The Kalamazoo/Battle Creek International Airport
Fly home, be home
Business View Magazine interviews Amanda Woodin, Interim Airport Director of the Kalamazoo/Battle Creek International Airport, a regional American airport.
The Kalamazoo/Battle Creek International Airport is a non-hub, commercial and general aviation airport that serves the Kalamazoo and Battle Creek areas, among other communities in southwest Michigan. It is located approximately 50 miles south of Grand Rapids, 130 miles west of Detroit, and 100 miles northeast of Chicago.
Plans to build an airport to serve the Kalamazoo area began in 1925 and concluded in 1926 when the City of Kalamazoo purchased 383 acres of land near Portage Road and Kilgore Road. In July 1928, regular airmail service started at the Airport, leading the facility to become the first licensed municipal airport in Michigan in February 1929. At this time, the Airport was named Lindbergh Field in honor of famous aviator, Charles Lindbergh. The first airline service was initiated at the Airport in May 1944, followed with service by many small airlines until 1955, when North Central Airlines began daily service from Kalamazoo to Detroit, Michigan and Chicago, Illinois.
In 1958, a new terminal was constructed to replace the original building that had served the Airport since the 1920s. In 1961, an air traffic control tower was constructed and Runway 17/35 was lengthened to 5,300 feet. Other airfield improvements included the installation of an instrument landing system (ILS) in 1963 and another extension of Runway 17/35 to 6,500 feet in 1977. Due to a constant growth of passengers, an expansion of the terminal building was conducted in 1979 to increase the size of the building from 12,000 to 30,000 square feet.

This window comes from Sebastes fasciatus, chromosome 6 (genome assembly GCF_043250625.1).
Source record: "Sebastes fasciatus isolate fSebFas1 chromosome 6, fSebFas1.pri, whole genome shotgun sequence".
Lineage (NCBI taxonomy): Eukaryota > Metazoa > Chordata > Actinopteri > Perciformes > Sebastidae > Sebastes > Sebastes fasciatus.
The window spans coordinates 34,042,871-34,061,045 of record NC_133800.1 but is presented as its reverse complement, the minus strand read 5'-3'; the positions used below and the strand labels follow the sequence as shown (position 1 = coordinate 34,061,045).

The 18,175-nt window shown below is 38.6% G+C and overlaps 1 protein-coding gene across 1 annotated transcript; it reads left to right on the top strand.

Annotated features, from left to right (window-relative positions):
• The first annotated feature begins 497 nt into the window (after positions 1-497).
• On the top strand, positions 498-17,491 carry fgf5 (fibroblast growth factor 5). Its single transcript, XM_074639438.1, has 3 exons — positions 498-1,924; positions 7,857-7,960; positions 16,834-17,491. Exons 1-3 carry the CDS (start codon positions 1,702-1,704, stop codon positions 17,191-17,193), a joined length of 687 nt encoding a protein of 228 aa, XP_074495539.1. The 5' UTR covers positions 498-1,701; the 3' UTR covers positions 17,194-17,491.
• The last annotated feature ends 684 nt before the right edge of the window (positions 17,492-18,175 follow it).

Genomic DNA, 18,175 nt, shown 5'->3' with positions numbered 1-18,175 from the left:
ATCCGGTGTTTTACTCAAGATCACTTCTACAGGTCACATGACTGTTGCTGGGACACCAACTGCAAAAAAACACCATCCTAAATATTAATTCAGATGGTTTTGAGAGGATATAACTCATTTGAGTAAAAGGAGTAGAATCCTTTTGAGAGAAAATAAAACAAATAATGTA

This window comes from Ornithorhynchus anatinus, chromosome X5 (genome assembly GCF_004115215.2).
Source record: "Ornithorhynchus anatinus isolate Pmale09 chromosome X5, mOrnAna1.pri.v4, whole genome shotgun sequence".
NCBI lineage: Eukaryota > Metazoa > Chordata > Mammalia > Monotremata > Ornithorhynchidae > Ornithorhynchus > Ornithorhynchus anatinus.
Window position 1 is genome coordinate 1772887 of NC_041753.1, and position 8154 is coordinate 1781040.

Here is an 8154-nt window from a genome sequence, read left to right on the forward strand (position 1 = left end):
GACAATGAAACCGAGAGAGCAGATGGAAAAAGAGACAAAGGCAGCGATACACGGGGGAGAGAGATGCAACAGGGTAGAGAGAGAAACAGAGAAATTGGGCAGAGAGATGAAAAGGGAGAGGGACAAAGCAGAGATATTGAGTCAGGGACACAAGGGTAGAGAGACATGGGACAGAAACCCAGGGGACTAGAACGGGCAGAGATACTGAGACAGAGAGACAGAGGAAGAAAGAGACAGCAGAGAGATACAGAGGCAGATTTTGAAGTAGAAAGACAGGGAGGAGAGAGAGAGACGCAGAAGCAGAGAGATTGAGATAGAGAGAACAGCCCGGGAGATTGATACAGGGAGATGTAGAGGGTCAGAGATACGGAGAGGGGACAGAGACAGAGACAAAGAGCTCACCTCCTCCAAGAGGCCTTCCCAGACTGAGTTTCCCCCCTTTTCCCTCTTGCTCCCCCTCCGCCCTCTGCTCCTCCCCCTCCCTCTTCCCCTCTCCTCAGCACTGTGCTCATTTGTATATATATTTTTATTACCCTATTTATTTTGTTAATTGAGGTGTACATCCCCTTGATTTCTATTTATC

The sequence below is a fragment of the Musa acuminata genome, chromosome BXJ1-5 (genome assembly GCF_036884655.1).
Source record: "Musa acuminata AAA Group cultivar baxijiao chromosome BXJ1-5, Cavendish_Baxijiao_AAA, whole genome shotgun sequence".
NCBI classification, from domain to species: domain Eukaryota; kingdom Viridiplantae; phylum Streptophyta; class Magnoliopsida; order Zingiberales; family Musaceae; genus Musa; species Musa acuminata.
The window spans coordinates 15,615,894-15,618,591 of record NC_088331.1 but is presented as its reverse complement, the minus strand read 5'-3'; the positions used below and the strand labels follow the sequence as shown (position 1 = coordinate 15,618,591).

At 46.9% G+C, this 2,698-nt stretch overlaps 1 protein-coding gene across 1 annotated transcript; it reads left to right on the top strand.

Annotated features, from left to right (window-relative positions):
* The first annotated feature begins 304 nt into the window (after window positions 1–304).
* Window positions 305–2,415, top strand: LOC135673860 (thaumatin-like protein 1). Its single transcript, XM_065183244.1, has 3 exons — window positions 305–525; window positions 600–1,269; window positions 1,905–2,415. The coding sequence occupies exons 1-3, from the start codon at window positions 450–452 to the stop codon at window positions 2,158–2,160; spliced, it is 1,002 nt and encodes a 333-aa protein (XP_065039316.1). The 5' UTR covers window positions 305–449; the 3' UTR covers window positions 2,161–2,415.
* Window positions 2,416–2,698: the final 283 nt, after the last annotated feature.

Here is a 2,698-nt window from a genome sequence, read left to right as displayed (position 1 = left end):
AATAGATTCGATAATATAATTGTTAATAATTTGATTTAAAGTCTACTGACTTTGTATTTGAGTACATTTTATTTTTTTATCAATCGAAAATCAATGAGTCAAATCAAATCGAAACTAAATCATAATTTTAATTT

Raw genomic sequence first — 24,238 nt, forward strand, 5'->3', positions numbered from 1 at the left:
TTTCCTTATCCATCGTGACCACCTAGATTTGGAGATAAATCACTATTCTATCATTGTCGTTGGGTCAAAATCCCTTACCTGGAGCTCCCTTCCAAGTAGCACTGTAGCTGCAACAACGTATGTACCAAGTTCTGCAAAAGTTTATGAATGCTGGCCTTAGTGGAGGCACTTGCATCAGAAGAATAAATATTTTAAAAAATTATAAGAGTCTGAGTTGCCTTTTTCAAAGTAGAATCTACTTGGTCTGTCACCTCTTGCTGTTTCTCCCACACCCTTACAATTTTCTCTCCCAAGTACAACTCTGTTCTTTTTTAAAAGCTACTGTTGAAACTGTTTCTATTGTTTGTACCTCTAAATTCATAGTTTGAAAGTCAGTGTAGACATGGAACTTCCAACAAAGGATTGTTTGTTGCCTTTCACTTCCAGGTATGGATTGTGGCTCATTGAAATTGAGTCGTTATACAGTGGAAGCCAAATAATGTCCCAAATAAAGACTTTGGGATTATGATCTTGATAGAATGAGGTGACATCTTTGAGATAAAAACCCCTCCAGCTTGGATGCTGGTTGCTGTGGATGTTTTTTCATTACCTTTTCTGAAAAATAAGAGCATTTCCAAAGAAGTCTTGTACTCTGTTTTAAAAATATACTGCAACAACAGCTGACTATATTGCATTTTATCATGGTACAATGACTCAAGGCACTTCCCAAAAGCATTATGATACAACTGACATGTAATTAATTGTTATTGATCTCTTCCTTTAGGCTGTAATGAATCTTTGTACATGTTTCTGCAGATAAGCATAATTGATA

In 1984, the City of Kalamazoo, which had owned and operated the Airport since its inception, transferred ownership to the County of Kalamazoo. Today, the Airport is managed and operated by the nine-member County Board of Aeronautics; it is entirely self-sufficient and does not receive any operating funds from the county. Between administration, operations, and maintenance, there are 20 county employees who work at the Airport.
Increased passenger levels at the facility called for another expansion of the terminal, which was completed in 1989. This renovation included a new concourse, enlarged boarding area, new baggage claim, and a terminal ramp expansion. Also in 1989, in an effort to bring attention to the Airport’s ability to service the Battle Creek market, the Airport changed its name from the Kalamazoo County Airport to its current name – Kalamazoo/Battle Creek International Airport. Another major expansion project at the Airport was completed in 1994 with an expansion of the parking lot to accommodate passenger levels which had grown to over 500,000 per year. In 2011, a brand new terminal was constructed from the ground up to accommodate additional passenger gates, security lanes, and baggage carousels.
Today, the Kalamazoo/Battle Creek International Airport covers 832 acres and has three asphalt runways. It is served by three major airlines – Delta, American, and United, with service to Chicago, Detroit, and Minneapolis-St. Paul. “We are a commercial service airport with a very strong general aviation presence,” says Assistant Director for Finance & Administration, Amanda Woodin. “We have between 90 and 100 aircraft that are based here and a waiting list for hangar space for about three years, now. We have about 90 hangars that we own, and there’s a private owner here, as well.”